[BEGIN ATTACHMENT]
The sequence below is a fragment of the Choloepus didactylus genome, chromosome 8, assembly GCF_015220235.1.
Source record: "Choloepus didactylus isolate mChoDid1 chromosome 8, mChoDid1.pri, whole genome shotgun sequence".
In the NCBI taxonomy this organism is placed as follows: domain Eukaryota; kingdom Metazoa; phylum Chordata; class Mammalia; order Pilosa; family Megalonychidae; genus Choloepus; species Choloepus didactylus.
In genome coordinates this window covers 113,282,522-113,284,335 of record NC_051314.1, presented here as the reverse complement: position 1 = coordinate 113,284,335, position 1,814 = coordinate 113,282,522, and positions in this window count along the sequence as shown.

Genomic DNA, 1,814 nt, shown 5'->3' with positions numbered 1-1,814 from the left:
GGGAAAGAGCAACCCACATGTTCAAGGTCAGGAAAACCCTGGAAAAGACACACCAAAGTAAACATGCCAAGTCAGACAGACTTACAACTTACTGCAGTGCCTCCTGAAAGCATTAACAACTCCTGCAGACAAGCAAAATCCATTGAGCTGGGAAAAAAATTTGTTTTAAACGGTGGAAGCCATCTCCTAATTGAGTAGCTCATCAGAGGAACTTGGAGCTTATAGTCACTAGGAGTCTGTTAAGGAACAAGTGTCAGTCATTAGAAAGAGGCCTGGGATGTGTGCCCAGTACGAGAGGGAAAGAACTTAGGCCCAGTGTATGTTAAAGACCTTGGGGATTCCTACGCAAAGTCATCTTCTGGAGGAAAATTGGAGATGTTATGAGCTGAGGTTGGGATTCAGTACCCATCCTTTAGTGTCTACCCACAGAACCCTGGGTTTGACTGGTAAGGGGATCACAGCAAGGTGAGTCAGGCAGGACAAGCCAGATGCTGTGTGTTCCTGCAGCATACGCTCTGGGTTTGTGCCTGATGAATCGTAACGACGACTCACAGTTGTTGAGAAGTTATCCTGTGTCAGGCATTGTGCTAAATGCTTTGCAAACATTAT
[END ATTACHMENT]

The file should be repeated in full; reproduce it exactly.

The sequence below is a fragment of the Choloepus didactylus genome, chromosome 8, assembly GCF_015220235.1.
Source record: "Choloepus didactylus isolate mChoDid1 chromosome 8, mChoDid1.pri, whole genome shotgun sequence".
In the NCBI taxonomy this organism is placed as follows: domain Eukaryota; kingdom Metazoa; phylum Chordata; class Mammalia; order Pilosa; family Megalonychidae; genus Choloepus; species Choloepus didactylus.
In genome coordinates this window covers 113,282,522-113,284,335 of record NC_051314.1, presented here as the reverse complement: position 1 = coordinate 113,284,335, position 1,814 = coordinate 113,282,522, and positions in this window count along the sequence as shown.

Genomic DNA, 1,814 nt, shown 5'->3' with positions numbered 1-1,814 from the left:
GGGAAAGAGCAACCCACATGTTCAAGGTCAGGAAAACCCTGGAAAAGACACACCAAAGTAAACATGCCAAGTCAGACAGACTTACAACTTACTGCAGTGCCTCCTGAAAGCATTAACAACTCCTGCAGACAAGCAAAATCCATTGAGCTGGGAAAAAAATTTGTTTTAAACGGTGGAAGCCATCTCCTAATTGAGTAGCTCATCAGAGGAACTTGGAGCTTATAGTCACTAGGAGTCTGTTAAGGAACAAGTGTCAGTCATTAGAAAGAGGCCTGGGATGTGTGCCCAGTACGAGAGGGAAAGAACTTAGGCCCAGTGTATGTTAAAGACCTTGGGGATTCCTACGCAAAGTCATCTTCTGGAGGAAAATTGGAGATGTTATGAGCTGAGGTTGGGATTCAGTACCCATCCTTTAGTGTCTACCCACAGAACCCTGGGTTTGACTGGTAAGGGGATCACAGCAAGGTGAGTCAGGCAGGACAAGCCAGATGCTGTGTGTTCCTGCAGCATACGCTCTGGGTTTGTGCCTGATGAATCGTAACGACGACTCACAGTTGTTGAGAAGTTATCCTGTGTCAGGCATTGTGCTAAATGCTTTGCAAACATTAT